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Experts weigh in on how to manage unused COVID-19 vaccines & unfilled appointments in Ontario

A viewer video shows a socially distanced crowd gathered in a parking lot Saturday at one of Toronto’s vaccination clinics.

“We’re going to draw five names because we are going to have less than five vaccines,” said the man that one bystander said worked at the clinic.

The individual who took the video asked to stay anonymous for privacy concerns. He said he went to the clinic, even though he knew he was not currently eligible, hoping for a chance to get a leftover dose of a COVID-19 vaccination. Several other people had the same thought.

We reached out to the clinic for comment and clarification about this alleged lottery system but did not hear back by deadline.

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Over 5M Canadians given at least one COVID-19 vaccine dose as rollout picks up steam

In a statement, Ontario’s Ministry of Health said Public Health Units and vaccination clinics have been directed to put in place processes to fill last-minute cancellations and ‘end of day doses.’

The focus is to have them filled by people who are identified as priority populations under the provincial framework.

Dr. Isaac Bogoch said ensuring priority groups getting vaccinated first is key. The spots should be filled with people who are eligible under the current phase of the rollout.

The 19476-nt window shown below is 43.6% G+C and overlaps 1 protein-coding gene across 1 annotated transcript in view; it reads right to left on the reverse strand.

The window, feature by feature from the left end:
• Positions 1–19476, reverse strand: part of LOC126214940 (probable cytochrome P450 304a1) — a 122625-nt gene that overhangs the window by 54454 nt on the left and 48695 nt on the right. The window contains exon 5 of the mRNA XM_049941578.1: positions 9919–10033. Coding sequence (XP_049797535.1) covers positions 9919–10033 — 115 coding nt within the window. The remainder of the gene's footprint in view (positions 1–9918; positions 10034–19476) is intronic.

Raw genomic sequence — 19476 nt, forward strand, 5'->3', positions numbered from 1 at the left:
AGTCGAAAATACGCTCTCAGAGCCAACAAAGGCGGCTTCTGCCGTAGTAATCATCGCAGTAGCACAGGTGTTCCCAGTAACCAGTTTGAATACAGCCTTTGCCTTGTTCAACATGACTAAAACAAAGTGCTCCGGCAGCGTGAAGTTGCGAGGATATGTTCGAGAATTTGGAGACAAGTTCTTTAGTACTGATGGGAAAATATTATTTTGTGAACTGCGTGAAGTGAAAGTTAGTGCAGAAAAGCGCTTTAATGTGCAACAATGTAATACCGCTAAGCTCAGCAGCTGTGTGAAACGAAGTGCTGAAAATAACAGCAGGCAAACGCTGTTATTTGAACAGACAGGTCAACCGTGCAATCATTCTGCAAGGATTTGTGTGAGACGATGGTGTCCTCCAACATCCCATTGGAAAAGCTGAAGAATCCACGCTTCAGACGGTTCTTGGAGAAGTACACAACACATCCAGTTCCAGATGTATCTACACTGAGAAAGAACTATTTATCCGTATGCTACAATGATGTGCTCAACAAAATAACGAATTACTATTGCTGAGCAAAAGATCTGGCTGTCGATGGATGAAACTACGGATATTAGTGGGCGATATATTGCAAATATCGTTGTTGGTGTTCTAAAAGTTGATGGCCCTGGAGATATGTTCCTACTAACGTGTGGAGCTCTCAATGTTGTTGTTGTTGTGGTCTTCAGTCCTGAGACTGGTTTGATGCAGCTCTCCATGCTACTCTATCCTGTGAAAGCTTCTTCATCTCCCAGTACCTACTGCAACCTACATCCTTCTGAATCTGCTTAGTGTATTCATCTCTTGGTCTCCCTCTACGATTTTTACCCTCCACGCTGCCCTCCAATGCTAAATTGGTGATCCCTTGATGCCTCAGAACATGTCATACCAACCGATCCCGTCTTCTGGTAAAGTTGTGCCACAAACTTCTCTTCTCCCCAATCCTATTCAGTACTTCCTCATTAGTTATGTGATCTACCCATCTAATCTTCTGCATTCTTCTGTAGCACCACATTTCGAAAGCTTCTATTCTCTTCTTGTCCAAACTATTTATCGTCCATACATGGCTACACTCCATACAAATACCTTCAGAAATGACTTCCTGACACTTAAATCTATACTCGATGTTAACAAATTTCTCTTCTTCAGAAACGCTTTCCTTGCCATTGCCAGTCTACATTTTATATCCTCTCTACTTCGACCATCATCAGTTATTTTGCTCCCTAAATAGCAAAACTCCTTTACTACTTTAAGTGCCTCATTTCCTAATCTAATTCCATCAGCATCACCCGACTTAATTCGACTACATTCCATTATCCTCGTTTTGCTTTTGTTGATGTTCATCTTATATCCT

However, at the same time, he said no doses should be wasted, even if it means some people get the shot before they are eligible.

“We can’t have unfilled spots,” said Bogoch. “Fill the spots, and if people are 18 and up, I have no problem with anyone getting vaccinated if there are unfilled spots.”

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There has been speculation vaccines could expire at the end of a day, but Dr. Bogoch said for the most part this is not the case.

“Pfizer vaccine can sit for up to five days in the refrigerator after being thawed, Moderna can sit for a month,” Bogoch said. “The vaccines aren’t going to go to waste, but the spaces are going to go to waste.”

Other doctors are worried relying on lotteries to ensure all doses are used means luck won’t necessarily prevail for those most at risk.

“We have to recognize that this is not an equal opportunity virus,” said Dr. Naheed Dosani, a palliative care and health justice activist. “When we pull a name from a hat as to who gets the vaccine, it can mean people are left out. I think there has to be a more effective way to make sure extra doses are going to those who need it.”

Currently, there is no national strategy on what to do with leftover COVID-19 vaccine doses. To date, those policies are up to provincial and local authorities.

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